After spending a whole week out in the field, the first thought – and for a while, the only thought – that comes to mind is, “wow, I’m exhausted.” Spending eight plus hours every day hiking through the forests of Western MA and searching for corrals nesting deep in the foliage can take a lot out of you. Each site we visited presented a unique set of obstacles: whether it be a steep uphill climb leaving us damp from sweating, swamps that persistently tried to eat the boots right off our feet, black berry bushes greedily tugging on our pant legs, or the wealth of mosquitoes that just won’t leave us alone, challenges awaited at every turn.
Don’t get me wrong though, this is all part of what makes the research so rewarding! When you battle through the thick brush, following elusive orange flags, branches slapping us in the face the whole while, and finally reach a site that a bear had visited before you, an incredible feeling of triumph accompanies you as you gather the waiting hair samples.
Photo credit: Danny Xiao
That being said, this reward isn’t always there. At times, these treks result in nothing valuable to our study; perhaps no hair – or the wrong hair – is found. But from it all, we learn a valuable lesson not only about persistence but about joy as well. We learn to find beauty not only in the forest-scape and wildlife around us, but in the journey itself. To learn to see joy in each step on a long hike, every itchy mosquito bite, and the ever present stink of our fish-oil lures helps lead us to a remarkable understanding of ourselves and our environment; an understanding that would not have otherwise been taught. So aside from the wealth of technical research experience waiting for us out in the field, there too waits an experience of self discovery that undoubtedly helps drive each of us out there toward further goals.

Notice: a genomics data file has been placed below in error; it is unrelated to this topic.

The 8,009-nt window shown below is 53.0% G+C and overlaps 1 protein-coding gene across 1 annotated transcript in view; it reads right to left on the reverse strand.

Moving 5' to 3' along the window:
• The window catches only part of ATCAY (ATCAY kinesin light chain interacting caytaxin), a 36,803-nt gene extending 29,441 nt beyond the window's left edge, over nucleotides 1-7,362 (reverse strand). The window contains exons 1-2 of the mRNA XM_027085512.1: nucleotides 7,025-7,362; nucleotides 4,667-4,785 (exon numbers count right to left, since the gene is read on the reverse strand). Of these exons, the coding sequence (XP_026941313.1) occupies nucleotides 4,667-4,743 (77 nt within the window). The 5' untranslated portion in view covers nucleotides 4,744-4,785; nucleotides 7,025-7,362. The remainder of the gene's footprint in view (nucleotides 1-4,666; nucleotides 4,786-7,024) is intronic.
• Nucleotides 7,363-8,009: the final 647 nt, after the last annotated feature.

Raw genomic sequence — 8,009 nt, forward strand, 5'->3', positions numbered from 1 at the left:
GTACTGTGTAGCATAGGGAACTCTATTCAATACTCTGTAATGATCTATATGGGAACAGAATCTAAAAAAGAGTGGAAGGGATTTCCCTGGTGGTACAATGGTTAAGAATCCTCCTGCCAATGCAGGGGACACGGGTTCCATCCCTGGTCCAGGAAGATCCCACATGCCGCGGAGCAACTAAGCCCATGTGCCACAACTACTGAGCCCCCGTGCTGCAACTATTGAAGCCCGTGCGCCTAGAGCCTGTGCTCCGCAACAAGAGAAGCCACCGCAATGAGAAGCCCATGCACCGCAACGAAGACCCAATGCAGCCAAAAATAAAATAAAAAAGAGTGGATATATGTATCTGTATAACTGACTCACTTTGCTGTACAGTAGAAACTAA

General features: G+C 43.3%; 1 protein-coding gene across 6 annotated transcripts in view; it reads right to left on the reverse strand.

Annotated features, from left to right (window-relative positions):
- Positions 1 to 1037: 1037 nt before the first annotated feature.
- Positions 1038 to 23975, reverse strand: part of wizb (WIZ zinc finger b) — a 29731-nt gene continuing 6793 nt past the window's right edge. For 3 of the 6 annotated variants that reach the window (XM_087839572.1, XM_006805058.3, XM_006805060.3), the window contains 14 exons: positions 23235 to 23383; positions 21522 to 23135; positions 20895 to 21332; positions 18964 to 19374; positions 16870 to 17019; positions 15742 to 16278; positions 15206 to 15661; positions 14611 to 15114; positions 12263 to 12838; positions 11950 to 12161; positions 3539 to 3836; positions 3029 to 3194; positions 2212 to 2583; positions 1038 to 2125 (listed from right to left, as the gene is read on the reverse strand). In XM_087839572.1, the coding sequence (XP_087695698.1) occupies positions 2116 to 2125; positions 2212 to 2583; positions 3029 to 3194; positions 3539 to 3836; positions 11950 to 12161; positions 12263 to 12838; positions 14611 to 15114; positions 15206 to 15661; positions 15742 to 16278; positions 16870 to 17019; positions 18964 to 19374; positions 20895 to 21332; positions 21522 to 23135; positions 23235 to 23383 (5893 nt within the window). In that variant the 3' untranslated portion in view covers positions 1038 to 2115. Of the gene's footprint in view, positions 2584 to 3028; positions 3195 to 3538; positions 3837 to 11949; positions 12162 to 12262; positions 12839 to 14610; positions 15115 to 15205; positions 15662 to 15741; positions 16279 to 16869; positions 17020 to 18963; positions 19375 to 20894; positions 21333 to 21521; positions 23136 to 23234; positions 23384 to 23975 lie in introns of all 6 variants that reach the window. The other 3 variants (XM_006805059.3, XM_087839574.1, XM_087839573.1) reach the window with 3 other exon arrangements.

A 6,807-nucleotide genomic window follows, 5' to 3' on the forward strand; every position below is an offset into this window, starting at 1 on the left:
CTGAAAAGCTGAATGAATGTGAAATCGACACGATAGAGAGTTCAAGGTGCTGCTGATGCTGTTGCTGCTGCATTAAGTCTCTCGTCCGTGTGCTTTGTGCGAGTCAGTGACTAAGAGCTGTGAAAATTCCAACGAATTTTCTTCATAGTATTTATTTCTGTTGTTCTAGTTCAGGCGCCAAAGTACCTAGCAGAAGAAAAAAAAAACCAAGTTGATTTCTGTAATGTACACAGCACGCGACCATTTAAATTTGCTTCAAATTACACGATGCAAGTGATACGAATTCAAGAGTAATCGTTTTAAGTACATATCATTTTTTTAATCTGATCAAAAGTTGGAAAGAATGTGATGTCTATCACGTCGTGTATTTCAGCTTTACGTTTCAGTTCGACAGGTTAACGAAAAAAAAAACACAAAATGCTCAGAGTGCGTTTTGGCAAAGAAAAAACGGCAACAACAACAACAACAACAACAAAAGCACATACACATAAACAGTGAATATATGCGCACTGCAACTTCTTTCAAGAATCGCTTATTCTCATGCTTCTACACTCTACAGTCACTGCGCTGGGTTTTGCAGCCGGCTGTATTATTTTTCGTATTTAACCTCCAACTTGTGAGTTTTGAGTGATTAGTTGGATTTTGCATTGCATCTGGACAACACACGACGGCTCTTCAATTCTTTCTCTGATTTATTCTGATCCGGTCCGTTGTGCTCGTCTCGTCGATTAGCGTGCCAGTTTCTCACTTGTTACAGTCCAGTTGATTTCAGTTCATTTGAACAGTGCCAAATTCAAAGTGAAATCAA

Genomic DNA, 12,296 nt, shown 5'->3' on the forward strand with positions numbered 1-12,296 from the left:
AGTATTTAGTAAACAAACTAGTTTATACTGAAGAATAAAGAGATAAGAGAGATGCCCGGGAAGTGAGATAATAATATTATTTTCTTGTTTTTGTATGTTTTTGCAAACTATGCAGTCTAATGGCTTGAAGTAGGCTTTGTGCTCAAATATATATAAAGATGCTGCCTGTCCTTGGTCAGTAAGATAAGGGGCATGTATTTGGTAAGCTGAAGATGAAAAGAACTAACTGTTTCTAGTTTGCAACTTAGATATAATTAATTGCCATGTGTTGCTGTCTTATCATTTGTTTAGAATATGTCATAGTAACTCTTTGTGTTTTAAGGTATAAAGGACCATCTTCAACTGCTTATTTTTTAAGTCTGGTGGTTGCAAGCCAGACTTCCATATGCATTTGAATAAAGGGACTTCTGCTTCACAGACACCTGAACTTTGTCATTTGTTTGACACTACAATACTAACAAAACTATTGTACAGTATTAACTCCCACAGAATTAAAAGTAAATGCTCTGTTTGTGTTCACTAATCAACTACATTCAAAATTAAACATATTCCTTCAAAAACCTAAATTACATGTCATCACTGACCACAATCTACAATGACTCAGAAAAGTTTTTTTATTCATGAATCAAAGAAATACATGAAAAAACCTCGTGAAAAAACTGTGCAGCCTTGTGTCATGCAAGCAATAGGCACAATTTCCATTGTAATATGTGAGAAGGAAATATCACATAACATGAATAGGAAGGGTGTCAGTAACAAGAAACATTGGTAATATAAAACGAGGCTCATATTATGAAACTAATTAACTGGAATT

-Cesar Centeno, student fellow
Cesar started field work for the first time during the week of 6/2/2019. This describes his experience.